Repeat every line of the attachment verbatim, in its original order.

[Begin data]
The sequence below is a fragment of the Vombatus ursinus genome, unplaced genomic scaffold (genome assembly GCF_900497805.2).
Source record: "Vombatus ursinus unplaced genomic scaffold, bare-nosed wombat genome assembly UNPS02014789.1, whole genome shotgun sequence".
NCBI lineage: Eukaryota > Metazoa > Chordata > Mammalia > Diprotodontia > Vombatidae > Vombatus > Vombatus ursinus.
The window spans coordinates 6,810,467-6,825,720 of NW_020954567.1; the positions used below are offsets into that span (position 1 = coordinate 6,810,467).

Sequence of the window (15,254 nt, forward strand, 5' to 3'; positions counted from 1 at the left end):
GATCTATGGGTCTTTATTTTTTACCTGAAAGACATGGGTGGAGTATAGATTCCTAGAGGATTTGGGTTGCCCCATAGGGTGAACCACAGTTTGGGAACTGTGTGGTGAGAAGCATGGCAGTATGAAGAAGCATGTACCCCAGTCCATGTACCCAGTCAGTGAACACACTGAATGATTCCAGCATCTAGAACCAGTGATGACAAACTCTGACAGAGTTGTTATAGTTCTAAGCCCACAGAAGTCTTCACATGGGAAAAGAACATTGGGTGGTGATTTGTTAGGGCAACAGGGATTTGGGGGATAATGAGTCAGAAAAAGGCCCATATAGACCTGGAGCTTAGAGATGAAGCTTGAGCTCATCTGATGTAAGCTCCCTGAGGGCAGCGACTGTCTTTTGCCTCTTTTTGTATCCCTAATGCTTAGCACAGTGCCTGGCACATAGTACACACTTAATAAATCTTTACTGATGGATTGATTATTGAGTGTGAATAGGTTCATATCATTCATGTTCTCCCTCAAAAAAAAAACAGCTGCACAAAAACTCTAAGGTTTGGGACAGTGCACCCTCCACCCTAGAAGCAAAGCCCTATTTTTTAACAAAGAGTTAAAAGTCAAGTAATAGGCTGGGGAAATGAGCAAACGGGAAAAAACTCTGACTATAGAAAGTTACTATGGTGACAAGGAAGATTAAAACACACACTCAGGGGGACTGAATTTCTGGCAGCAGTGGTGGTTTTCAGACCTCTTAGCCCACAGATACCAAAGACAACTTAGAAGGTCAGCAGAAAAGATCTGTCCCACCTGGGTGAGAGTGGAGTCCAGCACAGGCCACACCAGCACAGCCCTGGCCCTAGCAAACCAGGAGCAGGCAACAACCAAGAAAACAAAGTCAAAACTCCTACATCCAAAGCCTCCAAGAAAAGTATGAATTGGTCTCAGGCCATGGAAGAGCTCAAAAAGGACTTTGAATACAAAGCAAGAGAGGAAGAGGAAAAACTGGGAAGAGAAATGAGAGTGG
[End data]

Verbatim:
The sequence below is a fragment of the Vombatus ursinus genome, unplaced genomic scaffold (genome assembly GCF_900497805.2).
Source record: "Vombatus ursinus unplaced genomic scaffold, bare-nosed wombat genome assembly UNPS02014789.1, whole genome shotgun sequence".
NCBI lineage: Eukaryota > Metazoa > Chordata > Mammalia > Diprotodontia > Vombatidae > Vombatus > Vombatus ursinus.
The window spans coordinates 6,810,467-6,825,720 of NW_020954567.1; the positions used below are offsets into that span (position 1 = coordinate 6,810,467).

Sequence of the window (15,254 nt, forward strand, 5' to 3'; positions counted from 1 at the left end):
GATCTATGGGTCTTTATTTTTTACCTGAAAGACATGGGTGGAGTATAGATTCCTAGAGGATTTGGGTTGCCCCATAGGGTGAACCACAGTTTGGGAACTGTGTGGTGAGAAGCATGGCAGTATGAAGAAGCATGTACCCCAGTCCATGTACCCAGTCAGTGAACACACTGAATGATTCCAGCATCTAGAACCAGTGATGACAAACTCTGACAGAGTTGTTATAGTTCTAAGCCCACAGAAGTCTTCACATGGGAAAAGAACATTGGGTGGTGATTTGTTAGGGCAACAGGGATTTGGGGGATAATGAGTCAGAAAAAGGCCCATATAGACCTGGAGCTTAGAGATGAAGCTTGAGCTCATCTGATGTAAGCTCCCTGAGGGCAGCGACTGTCTTTTGCCTCTTTTTGTATCCCTAATGCTTAGCACAGTGCCTGGCACATAGTACACACTTAATAAATCTTTACTGATGGATTGATTATTGAGTGTGAATAGGTTCATATCATTCATGTTCTCCCTCAAAAAAAAAACAGCTGCACAAAAACTCTAAGGTTTGGGACAGTGCACCCTCCACCCTAGAAGCAAAGCCCTATTTTTTAACAAAGAGTTAAAAGTCAAGTAATAGGCTGGGGAAATGAGCAAACGGGAAAAAACTCTGACTATAGAAAGTTACTATGGTGACAAGGAAGATTAAAACACACACTCAGGGGGACTGAATTTCTGGCAGCAGTGGTGGTTTTCAGACCTCTTAGCCCACAGATACCAAAGACAACTTAGAAGGTCAGCAGAAAAGATCTGTCCCACCTGGGTGAGAGTGGAGTCCAGCACAGGCCACACCAGCACAGCCCTGGCCCTAGCAAACCAGGAGCAGGCAACAACCAAGAAAACAAAGTCAAAACTCCTACATCCAAAGCCTCCAAGAAAAGTATGAATTGGTCTCAGGCCATGGAAGAGCTCAAAAAGGACTTTGAATACAAAGCAAGAGAGGAAGAGGAAAAACTGGGAAGAGAAATGAGAGTGG